Next time try this instead of rushing to the ER

T21

Over and over again, I’m reminded that the best remedy to just about everything is simply acknowledging feelings. As parents, our first impulse is often to fix – clean up the spill, soothe the child, bandage the wound. But if instead, we simply Listen, situations actually resolve, and our children become smarter and more resilient. Let me explain.
This morning, just like every morning, my seven year old and I were riding our bikes to school. Only this morning, he scrubbed – big time. He was behind me, so I didn’t see what happened, but we were riding fast, and I heard the crash of his bike on the asphalt, and then the screams.
I’m on year 12 of parenting three boys, so I’m not shaken by these things, but I could tell he needed help. I parked my bike and got him and his bike out of the road. And then I sat on the curb, pulled him into my lap, and Listened.
He screamed…a lot. I was shocked that no one came out of any of the surrounding houses (but that’s a blog post for another day).
“It hurts! It HURTS! It’s feels cold. I’m bleeding!” he shouted with the intensity of someone who had lost a finger, not cut and bruised it. He was in pain. But he was also really scared.
I held him and he cried big tears. He hugged me tightly and buried his face in my neck. And every once in a while he would gather a big breath of air, shake a bit, and then go back to crying. I just held him close and Listened.
After about 15 minutes, his words changed.
“Get someone to pick us up!” he shouted, panicked. “Take me to the DOCTOR!”
And then he yelled at the top of his lungs, “I want to know what it is!!!”
I’ve noticed lately that he’s been really focused on “what (an injury) is”. From birth he’s been one of these kids who gets bumped or scraped and pops back into action pretty quickly. He’s never been one to dwell on a booboo. But over the last few weeks I’ve noticed a change. He gets hurt, and even more out of character for him, notices things about his body with concern, and REALLY wants to know “what it is” and “what it does”. Just last weekend my mom was driving him somewhere and she called me terrified that something was horribly wrong. She said he was complaining that his chest hurt, and she was obviously worried. And then he was worried. It’s true, it could have been his heart. But my guess was indigestion.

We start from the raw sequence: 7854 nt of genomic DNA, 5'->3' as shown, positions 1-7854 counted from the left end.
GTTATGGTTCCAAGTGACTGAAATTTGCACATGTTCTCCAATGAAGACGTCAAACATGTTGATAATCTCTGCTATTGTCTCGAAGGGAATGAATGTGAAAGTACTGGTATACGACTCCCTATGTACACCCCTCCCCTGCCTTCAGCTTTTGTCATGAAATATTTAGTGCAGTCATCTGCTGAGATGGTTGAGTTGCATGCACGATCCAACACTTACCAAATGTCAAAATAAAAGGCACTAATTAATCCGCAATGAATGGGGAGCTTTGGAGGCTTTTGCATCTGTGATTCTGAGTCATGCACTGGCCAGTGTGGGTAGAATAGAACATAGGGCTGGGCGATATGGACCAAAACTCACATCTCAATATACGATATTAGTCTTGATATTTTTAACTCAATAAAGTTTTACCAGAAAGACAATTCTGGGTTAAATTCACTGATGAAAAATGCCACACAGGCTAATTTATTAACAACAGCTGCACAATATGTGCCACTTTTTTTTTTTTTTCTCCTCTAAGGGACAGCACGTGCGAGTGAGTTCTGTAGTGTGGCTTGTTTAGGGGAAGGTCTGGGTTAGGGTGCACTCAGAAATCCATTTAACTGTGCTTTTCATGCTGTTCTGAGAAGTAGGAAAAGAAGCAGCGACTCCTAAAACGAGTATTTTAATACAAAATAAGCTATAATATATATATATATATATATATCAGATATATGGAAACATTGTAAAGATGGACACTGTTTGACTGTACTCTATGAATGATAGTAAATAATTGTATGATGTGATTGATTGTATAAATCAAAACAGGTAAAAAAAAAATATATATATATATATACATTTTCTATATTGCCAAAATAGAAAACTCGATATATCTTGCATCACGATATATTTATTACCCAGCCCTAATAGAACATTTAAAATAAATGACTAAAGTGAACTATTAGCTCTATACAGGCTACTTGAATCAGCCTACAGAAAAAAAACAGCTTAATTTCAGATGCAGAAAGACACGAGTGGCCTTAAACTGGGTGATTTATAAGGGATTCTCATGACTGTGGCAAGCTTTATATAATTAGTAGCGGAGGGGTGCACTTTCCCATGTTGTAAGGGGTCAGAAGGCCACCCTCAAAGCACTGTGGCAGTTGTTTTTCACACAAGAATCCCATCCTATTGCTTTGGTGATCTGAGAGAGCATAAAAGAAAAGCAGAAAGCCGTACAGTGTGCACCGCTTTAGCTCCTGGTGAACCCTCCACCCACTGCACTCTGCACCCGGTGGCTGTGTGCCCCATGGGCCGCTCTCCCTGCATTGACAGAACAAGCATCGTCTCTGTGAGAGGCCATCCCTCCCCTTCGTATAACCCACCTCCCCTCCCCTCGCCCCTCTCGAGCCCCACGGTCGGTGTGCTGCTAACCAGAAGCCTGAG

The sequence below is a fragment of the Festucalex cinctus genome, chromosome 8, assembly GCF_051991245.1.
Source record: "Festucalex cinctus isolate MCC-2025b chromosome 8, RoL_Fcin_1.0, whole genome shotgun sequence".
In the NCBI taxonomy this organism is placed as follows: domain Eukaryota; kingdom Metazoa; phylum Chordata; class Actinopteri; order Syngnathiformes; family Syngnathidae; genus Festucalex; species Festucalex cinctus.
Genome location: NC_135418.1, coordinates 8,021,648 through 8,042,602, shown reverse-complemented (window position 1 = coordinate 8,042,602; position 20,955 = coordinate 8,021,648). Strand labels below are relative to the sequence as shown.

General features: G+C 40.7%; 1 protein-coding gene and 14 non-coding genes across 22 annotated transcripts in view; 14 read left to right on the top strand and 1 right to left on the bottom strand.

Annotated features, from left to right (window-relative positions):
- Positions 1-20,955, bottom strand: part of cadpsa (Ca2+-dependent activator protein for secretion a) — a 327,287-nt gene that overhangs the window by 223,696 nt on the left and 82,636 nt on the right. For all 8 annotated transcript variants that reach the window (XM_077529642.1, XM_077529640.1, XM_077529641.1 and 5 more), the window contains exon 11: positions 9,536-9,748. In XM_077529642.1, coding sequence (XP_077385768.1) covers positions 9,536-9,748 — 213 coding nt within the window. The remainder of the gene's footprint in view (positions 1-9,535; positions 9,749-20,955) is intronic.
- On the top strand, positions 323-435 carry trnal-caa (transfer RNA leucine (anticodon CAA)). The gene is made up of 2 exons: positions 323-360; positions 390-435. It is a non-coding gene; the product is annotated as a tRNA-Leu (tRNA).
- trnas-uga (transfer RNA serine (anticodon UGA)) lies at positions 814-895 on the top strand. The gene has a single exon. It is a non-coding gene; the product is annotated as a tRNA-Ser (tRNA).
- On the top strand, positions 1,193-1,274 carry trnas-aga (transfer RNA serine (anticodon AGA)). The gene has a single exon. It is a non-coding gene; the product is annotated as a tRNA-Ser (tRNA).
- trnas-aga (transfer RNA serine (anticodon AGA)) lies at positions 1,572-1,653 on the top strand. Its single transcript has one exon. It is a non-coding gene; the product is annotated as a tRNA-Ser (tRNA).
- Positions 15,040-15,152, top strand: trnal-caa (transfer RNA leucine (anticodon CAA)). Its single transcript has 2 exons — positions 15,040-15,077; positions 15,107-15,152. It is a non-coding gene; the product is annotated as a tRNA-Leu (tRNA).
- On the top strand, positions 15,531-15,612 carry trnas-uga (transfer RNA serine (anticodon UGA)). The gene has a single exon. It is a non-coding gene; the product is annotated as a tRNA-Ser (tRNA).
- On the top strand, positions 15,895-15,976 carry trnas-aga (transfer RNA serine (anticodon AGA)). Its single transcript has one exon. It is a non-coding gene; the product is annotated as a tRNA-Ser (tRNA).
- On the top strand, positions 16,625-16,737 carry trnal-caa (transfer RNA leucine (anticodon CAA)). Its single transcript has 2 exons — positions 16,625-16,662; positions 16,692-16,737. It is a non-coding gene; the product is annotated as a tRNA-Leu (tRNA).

“What is it?” he pleaded with me to tell him over the phone.
I said I didn’t know, and then I remembered a family friend from childhood who, after losing an argument that the spoon he was holding was called a fork, proclaimed, “Well, you could call it a fork!” I suggested we could call the feeling he was having whatever we wanted – let’s say, “Fred,” and I let him know I’d be home soon to check him out.
My young son has experienced loss in his short life. The deaths of both his grandpa and great-grandma were blows to his world. And he knows that I’ve lost two very close friends to diseases, and that a friend of mine is currently battling lung cancer.
These things are scary for all of us. I could come up with some theory around this, but honestly it would only help to quench my own thirst to know how and why he functions the way he does. I won’t likely ever know why he’s been so scared lately, but I am grateful for the ability to recognize that he is obviously scared in a way he has never been scared before. And he’s trying desperately to bury the fear by pinning a name on it. Which is great, in that it soothes him and gets him through whatever the current struggle is, but the fear has just been sitting there, brewing under the surface, waiting for something to happen so that it could get the hell out of there.
And that’s what happened this morning when he crashed his bike. Eventually, he stopped screaming for me to take him to the doctor, and we walked our bikes a couple of blocks, and then hitched a ride home with a neighbor. I cleaned his cuts and scrapes and taped his little swollen finger to the strong one next to it, and we got in the car and headed for school. He bounced into the classroom no problem, and when he was dropped home at the end of the day, he hopped out of the car with a big grin on his face and announced that he had taken off the splint (half of a plastic spoon I found in the kitchen drawer – extra brownie points for resourcefulness, please;) and that it was still a little sore, but that he could almost bend it all the way now. He demonstrated, and then he ran off to play with his brother.
Interesting. This day could have gone many ways. Had I answered to his fears, and taken them on as my own, I could have easily spent my day going from doctor to x-ray tech to pharmacy… You know the drill. Instead, I offered myself to my son for an hour, supported him to heal, and even had time to write about it!

Tosha Schore is the mother of three boys, and the owner of Tosha Schore, Your Partner in Parenting. She is a Certified Parenting by Connection Instructor and Trainer who has empowered thousands of parents to conquer their parenting challenges, so that they experience less struggle, and more joy, play, laughter and ease in their families. Tosha is particularly interested in the issues of raising boys, sibling relationships, setting limits, and helping children work through fear. She lives in the United States, and supports parents all over the world through her online programs. You can learn more about Tosha and her parenting services at www.toshaschore.com.

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